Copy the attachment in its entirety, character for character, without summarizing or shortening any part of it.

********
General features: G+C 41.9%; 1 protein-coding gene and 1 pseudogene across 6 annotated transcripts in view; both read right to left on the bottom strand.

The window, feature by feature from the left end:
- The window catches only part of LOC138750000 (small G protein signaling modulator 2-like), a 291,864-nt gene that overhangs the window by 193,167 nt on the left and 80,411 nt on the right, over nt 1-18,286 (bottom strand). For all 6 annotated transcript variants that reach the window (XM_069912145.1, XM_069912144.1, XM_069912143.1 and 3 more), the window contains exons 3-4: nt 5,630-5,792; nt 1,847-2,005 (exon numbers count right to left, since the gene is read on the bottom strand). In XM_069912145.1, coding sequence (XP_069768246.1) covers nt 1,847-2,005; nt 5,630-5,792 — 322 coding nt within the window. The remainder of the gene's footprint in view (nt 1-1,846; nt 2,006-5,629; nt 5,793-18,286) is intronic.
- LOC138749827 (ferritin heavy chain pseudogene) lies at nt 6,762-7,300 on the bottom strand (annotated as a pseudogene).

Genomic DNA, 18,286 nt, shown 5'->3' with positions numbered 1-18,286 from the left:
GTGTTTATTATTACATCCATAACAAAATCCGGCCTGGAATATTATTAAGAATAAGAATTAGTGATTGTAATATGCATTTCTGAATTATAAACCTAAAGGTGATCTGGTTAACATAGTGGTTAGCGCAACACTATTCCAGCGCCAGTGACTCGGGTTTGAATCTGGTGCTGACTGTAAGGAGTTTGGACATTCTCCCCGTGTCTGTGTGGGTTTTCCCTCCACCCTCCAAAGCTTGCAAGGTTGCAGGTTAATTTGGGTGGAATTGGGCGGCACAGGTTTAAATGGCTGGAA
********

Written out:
General features: G+C 41.9%; 1 protein-coding gene and 1 pseudogene across 6 annotated transcripts in view; both read right to left on the bottom strand.

The window, feature by feature from the left end:
- The window catches only part of LOC138750000 (small G protein signaling modulator 2-like), a 291,864-nt gene that overhangs the window by 193,167 nt on the left and 80,411 nt on the right, over nt 1-18,286 (bottom strand). For all 6 annotated transcript variants that reach the window (XM_069912145.1, XM_069912144.1, XM_069912143.1 and 3 more), the window contains exons 3-4: nt 5,630-5,792; nt 1,847-2,005 (exon numbers count right to left, since the gene is read on the bottom strand). In XM_069912145.1, coding sequence (XP_069768246.1) covers nt 1,847-2,005; nt 5,630-5,792 — 322 coding nt within the window. The remainder of the gene's footprint in view (nt 1-1,846; nt 2,006-5,629; nt 5,793-18,286) is intronic.
- LOC138749827 (ferritin heavy chain pseudogene) lies at nt 6,762-7,300 on the bottom strand (annotated as a pseudogene).

Genomic DNA, 18,286 nt, shown 5'->3' with positions numbered 1-18,286 from the left:
GTGTTTATTATTACATCCATAACAAAATCCGGCCTGGAATATTATTAAGAATAAGAATTAGTGATTGTAATATGCATTTCTGAATTATAAACCTAAAGGTGATCTGGTTAACATAGTGGTTAGCGCAACACTATTCCAGCGCCAGTGACTCGGGTTTGAATCTGGTGCTGACTGTAAGGAGTTTGGACATTCTCCCCGTGTCTGTGTGGGTTTTCCCTCCACCCTCCAAAGCTTGCAAGGTTGCAGGTTAATTTGGGTGGAATTGGGCGGCACAGGTTTAAATGGCTGGAA